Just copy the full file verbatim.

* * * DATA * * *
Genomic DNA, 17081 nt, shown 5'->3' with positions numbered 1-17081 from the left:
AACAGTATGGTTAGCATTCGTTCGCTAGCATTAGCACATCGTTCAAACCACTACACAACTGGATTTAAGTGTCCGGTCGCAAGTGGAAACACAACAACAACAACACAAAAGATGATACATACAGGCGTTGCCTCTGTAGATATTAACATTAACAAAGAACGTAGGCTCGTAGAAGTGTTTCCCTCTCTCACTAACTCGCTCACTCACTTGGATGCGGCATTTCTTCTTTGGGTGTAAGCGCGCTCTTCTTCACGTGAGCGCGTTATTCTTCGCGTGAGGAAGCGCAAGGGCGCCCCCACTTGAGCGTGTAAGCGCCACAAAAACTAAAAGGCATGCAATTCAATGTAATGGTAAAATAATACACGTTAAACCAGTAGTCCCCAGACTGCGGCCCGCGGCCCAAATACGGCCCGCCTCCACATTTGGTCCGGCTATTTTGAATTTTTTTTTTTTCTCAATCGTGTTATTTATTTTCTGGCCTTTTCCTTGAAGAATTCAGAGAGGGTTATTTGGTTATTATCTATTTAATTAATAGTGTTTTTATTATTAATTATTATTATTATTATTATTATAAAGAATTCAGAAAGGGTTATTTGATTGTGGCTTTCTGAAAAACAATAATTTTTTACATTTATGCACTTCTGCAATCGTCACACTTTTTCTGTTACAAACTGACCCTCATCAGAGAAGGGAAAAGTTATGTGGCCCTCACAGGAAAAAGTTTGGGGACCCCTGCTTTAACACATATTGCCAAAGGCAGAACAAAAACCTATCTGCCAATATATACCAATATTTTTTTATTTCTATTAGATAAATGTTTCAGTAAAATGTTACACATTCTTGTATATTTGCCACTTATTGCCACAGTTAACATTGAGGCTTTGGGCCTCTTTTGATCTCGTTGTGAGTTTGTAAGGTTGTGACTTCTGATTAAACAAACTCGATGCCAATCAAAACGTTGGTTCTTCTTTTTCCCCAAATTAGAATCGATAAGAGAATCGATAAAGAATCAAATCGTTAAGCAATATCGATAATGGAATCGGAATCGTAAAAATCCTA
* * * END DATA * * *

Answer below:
Genomic DNA, 17081 nt, shown 5'->3' with positions numbered 1-17081 from the left:
AACAGTATGGTTAGCATTCGTTCGCTAGCATTAGCACATCGTTCAAACCACTACACAACTGGATTTAAGTGTCCGGTCGCAAGTGGAAACACAACAACAACAACACAAAAGATGATACATACAGGCGTTGCCTCTGTAGATATTAACATTAACAAAGAACGTAGGCTCGTAGAAGTGTTTCCCTCTCTCACTAACTCGCTCACTCACTTGGATGCGGCATTTCTTCTTTGGGTGTAAGCGCGCTCTTCTTCACGTGAGCGCGTTATTCTTCGCGTGAGGAAGCGCAAGGGCGCCCCCACTTGAGCGTGTAAGCGCCACAAAAACTAAAAGGCATGCAATTCAATGTAATGGTAAAATAATACACGTTAAACCAGTAGTCCCCAGACTGCGGCCCGCGGCCCAAATACGGCCCGCCTCCACATTTGGTCCGGCTATTTTGAATTTTTTTTTTTTCTCAATCGTGTTATTTATTTTCTGGCCTTTTCCTTGAAGAATTCAGAGAGGGTTATTTGGTTATTATCTATTTAATTAATAGTGTTTTTATTATTAATTATTATTATTATTATTATTATAAAGAATTCAGAAAGGGTTATTTGATTGTGGCTTTCTGAAAAACAATAATTTTTTACATTTATGCACTTCTGCAATCGTCACACTTTTTCTGTTACAAACTGACCCTCATCAGAGAAGGGAAAAGTTATGTGGCCCTCACAGGAAAAAGTTTGGGGACCCCTGCTTTAACACATATTGCCAAAGGCAGAACAAAAACCTATCTGCCAATATATACCAATATTTTTTTATTTCTATTAGATAAATGTTTCAGTAAAATGTTACACATTCTTGTATATTTGCCACTTATTGCCACAGTTAACATTGAGGCTTTGGGCCTCTTTTGATCTCGTTGTGAGTTTGTAAGGTTGTGACTTCTGATTAAACAAACTCGATGCCAATCAAAACGTTGGTTCTTCTTTTTCCCCAAATTAGAATCGATAAGAGAATCGATAAAGAATCAAATCGTTAAGCAATATCGATAATGGAATCGGAATCGTAAAAATCCTA